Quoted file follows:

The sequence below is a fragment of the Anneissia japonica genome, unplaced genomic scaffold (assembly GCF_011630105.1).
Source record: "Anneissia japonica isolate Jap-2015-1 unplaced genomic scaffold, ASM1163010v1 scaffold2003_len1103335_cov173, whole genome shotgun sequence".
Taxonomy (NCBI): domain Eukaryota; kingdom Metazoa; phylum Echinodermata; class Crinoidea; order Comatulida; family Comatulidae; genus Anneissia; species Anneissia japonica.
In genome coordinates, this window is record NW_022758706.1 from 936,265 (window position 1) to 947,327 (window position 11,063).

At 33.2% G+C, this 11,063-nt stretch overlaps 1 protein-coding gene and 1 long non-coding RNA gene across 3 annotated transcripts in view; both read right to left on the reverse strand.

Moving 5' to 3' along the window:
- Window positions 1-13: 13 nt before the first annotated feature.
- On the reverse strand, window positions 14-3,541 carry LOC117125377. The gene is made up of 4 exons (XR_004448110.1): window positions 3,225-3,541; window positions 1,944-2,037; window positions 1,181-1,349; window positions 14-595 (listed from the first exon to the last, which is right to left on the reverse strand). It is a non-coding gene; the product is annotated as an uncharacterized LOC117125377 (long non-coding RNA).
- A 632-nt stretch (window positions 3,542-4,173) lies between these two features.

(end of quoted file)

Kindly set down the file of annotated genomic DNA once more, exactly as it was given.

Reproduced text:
The sequence below is a fragment of the Anneissia japonica genome, unplaced genomic scaffold (assembly GCF_011630105.1).
Source record: "Anneissia japonica isolate Jap-2015-1 unplaced genomic scaffold, ASM1163010v1 scaffold2003_len1103335_cov173, whole genome shotgun sequence".
Taxonomy (NCBI): domain Eukaryota; kingdom Metazoa; phylum Echinodermata; class Crinoidea; order Comatulida; family Comatulidae; genus Anneissia; species Anneissia japonica.
In genome coordinates, this window is record NW_022758706.1 from 936,265 (window position 1) to 947,327 (window position 11,063).

At 33.2% G+C, this 11,063-nt stretch overlaps 1 protein-coding gene and 1 long non-coding RNA gene across 3 annotated transcripts in view; both read right to left on the reverse strand.

Moving 5' to 3' along the window:
- Window positions 1-13: 13 nt before the first annotated feature.
- On the reverse strand, window positions 14-3,541 carry LOC117125377. The gene is made up of 4 exons (XR_004448110.1): window positions 3,225-3,541; window positions 1,944-2,037; window positions 1,181-1,349; window positions 14-595 (listed from the first exon to the last, which is right to left on the reverse strand). It is a non-coding gene; the product is annotated as an uncharacterized LOC117125377 (long non-coding RNA).
- A 632-nt stretch (window positions 3,542-4,173) lies between these two features.